Apple’s VPN-like Private Relay may not be compatible with all carriers.

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Apple's VPN-like Private Relay may not be compatible with all carriers.

T-Mobile, which is spearheading the charge in both the UK and the US, is blocking Private Relay because it interferes with its own online content safety systems. Private Relay, Apple’s VPN-like service that prevents internet service providers from spying on users’ browsing activities and IP addresses, appears to be blocked by some carriers. To be clear up front, Private Relay is not a VPN service, even though several of its basic functions sound like they are. A Private Relay encrypts DNS (domain name server) data and disables IP address monitoring, so an outside party can’t keep track of which websites users visit. A virtual private network, or VPN, is a secure network.

Private Relay sounds like a godsend in a world where digital breadcrumbs left by internet users are highly sought after — and routinely misused — for targeted advertising. Because each party only has access to one of two elements — the IP address or the website name viewed by a user — neither Apple nor a service provider can create a comprehensive user profile. Although it does not go to the same lengths as VPNs, this decoupling retains some level of privacy.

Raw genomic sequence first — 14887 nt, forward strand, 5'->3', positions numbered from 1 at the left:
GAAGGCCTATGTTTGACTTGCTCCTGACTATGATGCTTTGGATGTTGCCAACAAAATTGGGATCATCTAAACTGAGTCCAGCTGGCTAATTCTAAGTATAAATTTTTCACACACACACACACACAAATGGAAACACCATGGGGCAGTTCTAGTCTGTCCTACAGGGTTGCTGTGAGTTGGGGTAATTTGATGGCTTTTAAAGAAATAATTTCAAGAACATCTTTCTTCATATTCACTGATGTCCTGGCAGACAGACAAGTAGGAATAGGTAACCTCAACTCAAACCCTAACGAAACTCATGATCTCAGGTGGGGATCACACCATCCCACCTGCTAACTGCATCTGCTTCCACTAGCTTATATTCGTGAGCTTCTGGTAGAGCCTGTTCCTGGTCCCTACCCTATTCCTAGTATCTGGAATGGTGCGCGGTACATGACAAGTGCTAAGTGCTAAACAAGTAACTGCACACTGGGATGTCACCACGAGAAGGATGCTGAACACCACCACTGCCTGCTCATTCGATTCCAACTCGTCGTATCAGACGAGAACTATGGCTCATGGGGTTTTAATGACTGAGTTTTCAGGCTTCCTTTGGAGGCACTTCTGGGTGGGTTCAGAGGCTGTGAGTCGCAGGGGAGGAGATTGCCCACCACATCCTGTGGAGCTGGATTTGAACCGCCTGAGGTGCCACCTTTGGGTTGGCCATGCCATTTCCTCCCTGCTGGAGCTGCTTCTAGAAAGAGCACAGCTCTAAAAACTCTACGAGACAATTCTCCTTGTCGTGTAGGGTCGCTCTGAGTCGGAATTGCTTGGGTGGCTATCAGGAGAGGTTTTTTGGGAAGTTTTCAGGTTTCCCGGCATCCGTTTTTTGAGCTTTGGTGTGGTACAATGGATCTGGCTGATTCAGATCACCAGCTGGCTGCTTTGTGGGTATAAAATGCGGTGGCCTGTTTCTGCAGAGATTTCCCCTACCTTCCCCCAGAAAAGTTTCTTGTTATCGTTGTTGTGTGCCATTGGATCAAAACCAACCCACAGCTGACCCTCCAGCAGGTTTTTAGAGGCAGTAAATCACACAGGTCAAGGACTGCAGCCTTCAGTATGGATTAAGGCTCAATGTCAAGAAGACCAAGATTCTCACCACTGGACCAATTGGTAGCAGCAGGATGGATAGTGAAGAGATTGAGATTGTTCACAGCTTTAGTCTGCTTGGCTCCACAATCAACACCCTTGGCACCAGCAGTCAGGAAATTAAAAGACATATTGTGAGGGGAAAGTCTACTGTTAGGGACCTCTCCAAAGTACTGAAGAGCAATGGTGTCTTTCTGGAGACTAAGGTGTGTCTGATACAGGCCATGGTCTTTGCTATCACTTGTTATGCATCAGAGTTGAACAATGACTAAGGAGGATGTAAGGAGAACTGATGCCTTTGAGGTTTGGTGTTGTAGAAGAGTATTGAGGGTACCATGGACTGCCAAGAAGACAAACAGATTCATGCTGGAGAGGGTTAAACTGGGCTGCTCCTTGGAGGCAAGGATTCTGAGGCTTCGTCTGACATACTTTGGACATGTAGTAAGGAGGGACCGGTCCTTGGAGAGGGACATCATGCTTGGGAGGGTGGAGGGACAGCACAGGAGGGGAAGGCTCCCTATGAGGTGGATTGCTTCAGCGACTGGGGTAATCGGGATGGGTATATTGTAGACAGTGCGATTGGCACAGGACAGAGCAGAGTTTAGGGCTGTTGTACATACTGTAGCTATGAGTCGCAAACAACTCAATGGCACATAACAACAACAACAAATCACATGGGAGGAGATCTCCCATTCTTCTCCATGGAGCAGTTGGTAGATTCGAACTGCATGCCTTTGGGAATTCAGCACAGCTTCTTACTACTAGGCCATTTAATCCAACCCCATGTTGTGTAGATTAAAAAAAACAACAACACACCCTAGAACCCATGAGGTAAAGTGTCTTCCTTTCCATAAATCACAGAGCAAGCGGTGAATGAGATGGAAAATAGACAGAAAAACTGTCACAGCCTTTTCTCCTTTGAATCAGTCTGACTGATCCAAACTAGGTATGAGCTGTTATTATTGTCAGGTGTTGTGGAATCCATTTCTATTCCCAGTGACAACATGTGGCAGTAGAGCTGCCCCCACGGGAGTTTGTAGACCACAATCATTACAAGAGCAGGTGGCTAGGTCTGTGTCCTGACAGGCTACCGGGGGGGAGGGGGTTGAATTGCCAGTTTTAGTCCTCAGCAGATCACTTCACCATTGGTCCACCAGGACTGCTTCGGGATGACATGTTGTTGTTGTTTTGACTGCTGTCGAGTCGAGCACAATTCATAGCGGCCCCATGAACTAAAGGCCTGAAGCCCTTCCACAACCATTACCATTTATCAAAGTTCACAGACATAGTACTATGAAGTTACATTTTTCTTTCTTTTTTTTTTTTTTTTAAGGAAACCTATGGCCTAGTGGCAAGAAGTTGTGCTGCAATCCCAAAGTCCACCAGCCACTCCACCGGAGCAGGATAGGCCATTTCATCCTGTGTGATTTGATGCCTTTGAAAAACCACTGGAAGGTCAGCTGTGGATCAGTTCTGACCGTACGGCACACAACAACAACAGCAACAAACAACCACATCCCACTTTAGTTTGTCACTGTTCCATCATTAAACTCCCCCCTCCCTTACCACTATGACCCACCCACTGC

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Some carriers, however, appear to be dissatisfied with the service. Customers on T-Mobile and AT&T have reported that they cannot use Private Relay. T-Mobile says in a statement to 9to5Mac that users who have enabled content filtering and blocking technologies like T-Mobile Web Guard won’t be able to use Private Relay. According to an internal letter obtained by The T-Mo Report, T-Home Mobile’s Office Internet users may also be affected, as it includes some built-in website filtering measures. When impacted customers try to enable Private Relay, a warning message appears that says, “Your cellular plan does not support iCloud Private Relay.” Private Relay was released with iOS and required an iCloud+ subscription, starting at $0.99 per month.

Is it a valid concern or a competitive rage?

However, it appears that the practice of blocking Private Relays is not limited to the US market. Carriers in the United Kingdom are also unhappy, and a handful of them expressed their displeasure when the function was first revealed last year. The European Commission has been pushed to rein down Apple‘s Private Relay feature by a group of cellular network carriers in the United Kingdom. T-Mobile (yep, in the United Kingdom), Vodafone, Orange, and Telefonica are among the companies who believe Apple’s product prohibits them from operating their own networks and services.

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“Furthermore, the private relay will impede others’ capacity to innovate and compete in downstream digital markets, as well as operators’ ability to manage telecommunication networks efficiently,” the carriers write in a joint letter obtained by The Telegraph. The telecommunications companies are pushing for Apple to be labeled a “digital gatekeeper.” As a result, the EU’s stringent internet privacy and antitrust regulations may prevent Apple from delivering the Private Relay services, as it threatens “digital sovereignty.” Furthermore, the carriers claim that Apple’s service inhibits them from developing measures to safeguard users from hazardous internet content.